The complaints also list BNP Paribas and Deutsche Bank, which provided financing to Mr. Farkas’s company, as victims of the suspected fraud. Together, they lost $1.5 billion.

According to the complaints, the fraud started as early as 2002 with an effort to conceal rising operating losses at Taylor, Bean & Whitaker, a mortgage lender founded by Mr. Farkas. The first stage involved an attempt to hide overdrafts on a credit line the company had with Colonial Bank. As those overdrafts grew, prosecutors contend, Mr. Farkas and his associates started selling fake mortgage assets to Colonial Bank in exchange for tens of millions of dollars.

Once they determined that that approach might be difficult to conceal, they started selling mortgage pools and other assets to Colonial Bank that they knew to be worthless, officials said. Mr. Farkas and his partners relied on this technique to sell more than $1 billion of fraudulent assets over the course of several years, even covering up the fraud by recycling old fake assets for new ones, according to the complaints.

The transactions were “designed to give the false appearance that the loans were being sold into the secondary mortgage market,” Mr. Breuer said. “In fact, they were not.”

By 2008, prosecutors contend, the scheme had entangled the federal government. Investigators in the Office of the Special Inspector General for TARP took notice of the size of Colonial Bank’s bailout application and became suspicious of the accuracy of the bank’s statements.

That led investigators to alert other federal officials and draw a connection between Colonial Bank and Taylor, Bean & Whitaker, whose offices were raided by federal agents in August 2009. Both companies would soon stop operating.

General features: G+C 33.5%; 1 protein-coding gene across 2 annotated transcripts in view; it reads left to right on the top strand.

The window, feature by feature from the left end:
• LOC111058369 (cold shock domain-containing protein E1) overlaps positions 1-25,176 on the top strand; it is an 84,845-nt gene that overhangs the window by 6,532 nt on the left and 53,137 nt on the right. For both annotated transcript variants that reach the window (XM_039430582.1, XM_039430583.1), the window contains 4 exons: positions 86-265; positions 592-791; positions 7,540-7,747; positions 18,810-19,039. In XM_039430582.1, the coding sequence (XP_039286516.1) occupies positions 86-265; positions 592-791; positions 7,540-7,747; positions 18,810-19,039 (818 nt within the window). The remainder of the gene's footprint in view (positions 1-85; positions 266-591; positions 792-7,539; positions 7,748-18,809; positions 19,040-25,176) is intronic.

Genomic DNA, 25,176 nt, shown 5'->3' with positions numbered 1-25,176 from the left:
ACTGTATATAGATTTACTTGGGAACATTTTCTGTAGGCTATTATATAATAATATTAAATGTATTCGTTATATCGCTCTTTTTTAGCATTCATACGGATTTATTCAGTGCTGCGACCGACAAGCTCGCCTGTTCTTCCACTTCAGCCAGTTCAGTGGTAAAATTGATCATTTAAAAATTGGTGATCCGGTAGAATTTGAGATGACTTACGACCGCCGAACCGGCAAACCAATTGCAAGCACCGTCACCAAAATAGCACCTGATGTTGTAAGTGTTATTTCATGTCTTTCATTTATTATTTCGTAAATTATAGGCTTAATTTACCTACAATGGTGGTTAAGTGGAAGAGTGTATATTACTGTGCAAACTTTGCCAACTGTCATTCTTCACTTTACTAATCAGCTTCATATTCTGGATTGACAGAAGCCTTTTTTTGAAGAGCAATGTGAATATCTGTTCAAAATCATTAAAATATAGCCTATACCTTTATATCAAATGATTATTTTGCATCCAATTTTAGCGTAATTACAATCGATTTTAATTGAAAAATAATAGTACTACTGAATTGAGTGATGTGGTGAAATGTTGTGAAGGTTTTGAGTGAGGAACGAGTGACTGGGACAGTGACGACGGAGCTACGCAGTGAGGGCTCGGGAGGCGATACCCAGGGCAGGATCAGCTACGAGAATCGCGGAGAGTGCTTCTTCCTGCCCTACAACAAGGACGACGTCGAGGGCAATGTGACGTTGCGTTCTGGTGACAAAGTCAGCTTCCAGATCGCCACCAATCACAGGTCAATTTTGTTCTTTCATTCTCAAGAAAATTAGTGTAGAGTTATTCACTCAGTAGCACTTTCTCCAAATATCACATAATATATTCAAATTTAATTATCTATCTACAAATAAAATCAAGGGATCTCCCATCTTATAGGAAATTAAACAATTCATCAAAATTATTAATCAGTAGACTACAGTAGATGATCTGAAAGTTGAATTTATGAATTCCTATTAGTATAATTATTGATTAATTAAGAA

“We knew it was a longstanding and close relationship between Colonial and T.B.W., and we decided that we needed to take a much closer look,” Neil M. Barofsky, the TARP special inspector general, said at a news conference on Wednesday. Investigators also discussed the situation with Treasury officials to “make sure the money would not go out the door.”

Federal officials have conducted nearly 80 criminal and civil investigations into companies that accepted TARP money, but so far they have filed charges in only one other case. In March, the head of Park Avenue Bank in Manhattan was accused of trying to defraud the government bailout program.

Whitley Case 607 F Supp 2d 885 Denial of Motion to Dismiss

Whitley 3rd amended Complaint

Whitley order on mtd Taylor Bean

Thanks everyone for sending me the full text OF THE OPINION.  VERY IMPORTANT CASE. Appraisal fraud, negligence, fiduciary duty, traced up to Taylor Bean. The reasoning in the opinion is at treatise-level. This Illinois Case and the cases it cites opens the door for traveling upstream in the securitization chain to recover all undsiclosed, hidden profits. It also contains some cautionary findings about alleging fraud against a group of defendants, about tolling, and other pertinent topics.

WHITLEY v. TAYLOR BEAN & WHITACKER MORTGAGE CORP. (N.D.Ill. 4-20-2009)
No. 08 C 3114.
April 20, 2009

Ida Mae Whitley (“Mrs. Whitley”), Clyde Whitley (“Mr. Whitley”), and their adult daughter Kenna Whitley (“Kenna”) (collectively “Plaintiffs”) bring this action against Taylor, Bean & Whitacker Mortgage Corp. (“TB & W”), Advance Lending Group, Corp. (“Advance Lending”), Blue Horizon Real Estate Corp. (“Blue Horizon”), Oswald Ochoa (“Ochoa”), John Frey Ospina (“Ospina”), Anita Logan (“Logan”) and Favian Cardenas (“Cardenas”) (collectively “Defendants”) alleging violations of the Credit Repair Organizations Act, 15 U.S.C. § 1679b (“CROA”), the Real Estate Settlement Procedures Act, 12 U.S.C. § 2601, et seq (“RESPA”), the Fair Housing Act, 42 U.S.C. § 3605 (“FHA”), the Equal Credit Opportunity Act, 15 U.S.C. § 1691 (“ECOA”), and the Civil Rights Act, 42 U.S.C. § 1981, along with various state law violations. (R. 19, Am. Compl.) Currently before the Court are four motions to dismiss filed by Logan (R. 35), TB & W (R. 38), Advance Lending, Ochoa, and Ospina (“Advance Lending Defendants”) (R. 42), and Blue Horizon and Cardenas (R. 46). For the reasons stated below, the motions to dismiss are denied in part and granted in part.